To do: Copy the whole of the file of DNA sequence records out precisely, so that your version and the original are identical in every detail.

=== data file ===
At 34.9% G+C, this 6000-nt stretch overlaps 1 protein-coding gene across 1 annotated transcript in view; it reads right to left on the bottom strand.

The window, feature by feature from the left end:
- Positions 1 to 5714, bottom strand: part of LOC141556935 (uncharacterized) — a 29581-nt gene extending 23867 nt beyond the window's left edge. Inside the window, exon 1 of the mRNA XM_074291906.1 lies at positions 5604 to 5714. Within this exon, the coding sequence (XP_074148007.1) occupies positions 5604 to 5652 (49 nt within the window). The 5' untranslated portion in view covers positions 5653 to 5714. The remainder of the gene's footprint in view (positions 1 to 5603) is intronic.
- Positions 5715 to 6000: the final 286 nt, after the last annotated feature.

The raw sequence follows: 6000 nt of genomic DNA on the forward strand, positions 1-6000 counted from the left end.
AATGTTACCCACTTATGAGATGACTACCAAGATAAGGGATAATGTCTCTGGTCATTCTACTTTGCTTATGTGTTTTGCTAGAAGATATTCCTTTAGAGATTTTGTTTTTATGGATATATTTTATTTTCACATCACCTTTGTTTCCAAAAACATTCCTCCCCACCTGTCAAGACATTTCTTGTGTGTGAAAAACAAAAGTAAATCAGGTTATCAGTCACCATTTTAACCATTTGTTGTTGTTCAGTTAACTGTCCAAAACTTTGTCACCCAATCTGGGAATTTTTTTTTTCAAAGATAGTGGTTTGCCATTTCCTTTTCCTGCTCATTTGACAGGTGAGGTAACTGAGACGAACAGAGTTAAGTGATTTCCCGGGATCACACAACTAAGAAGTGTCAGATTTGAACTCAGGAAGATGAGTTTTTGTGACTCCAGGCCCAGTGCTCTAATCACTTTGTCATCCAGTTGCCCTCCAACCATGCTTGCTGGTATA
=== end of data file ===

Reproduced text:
At 34.9% G+C, this 6000-nt stretch overlaps 1 protein-coding gene across 1 annotated transcript in view; it reads right to left on the bottom strand.

The window, feature by feature from the left end:
- Positions 1 to 5714, bottom strand: part of LOC141556935 (uncharacterized) — a 29581-nt gene extending 23867 nt beyond the window's left edge. Inside the window, exon 1 of the mRNA XM_074291906.1 lies at positions 5604 to 5714. Within this exon, the coding sequence (XP_074148007.1) occupies positions 5604 to 5652 (49 nt within the window). The 5' untranslated portion in view covers positions 5653 to 5714. The remainder of the gene's footprint in view (positions 1 to 5603) is intronic.
- Positions 5715 to 6000: the final 286 nt, after the last annotated feature.

The raw sequence follows: 6000 nt of genomic DNA on the forward strand, positions 1-6000 counted from the left end.
AATGTTACCCACTTATGAGATGACTACCAAGATAAGGGATAATGTCTCTGGTCATTCTACTTTGCTTATGTGTTTTGCTAGAAGATATTCCTTTAGAGATTTTGTTTTTATGGATATATTTTATTTTCACATCACCTTTGTTTCCAAAAACATTCCTCCCCACCTGTCAAGACATTTCTTGTGTGTGAAAAACAAAAGTAAATCAGGTTATCAGTCACCATTTTAACCATTTGTTGTTGTTCAGTTAACTGTCCAAAACTTTGTCACCCAATCTGGGAATTTTTTTTTTCAAAGATAGTGGTTTGCCATTTCCTTTTCCTGCTCATTTGACAGGTGAGGTAACTGAGACGAACAGAGTTAAGTGATTTCCCGGGATCACACAACTAAGAAGTGTCAGATTTGAACTCAGGAAGATGAGTTTTTGTGACTCCAGGCCCAGTGCTCTAATCACTTTGTCATCCAGTTGCCCTCCAACCATGCTTGCTGGTATA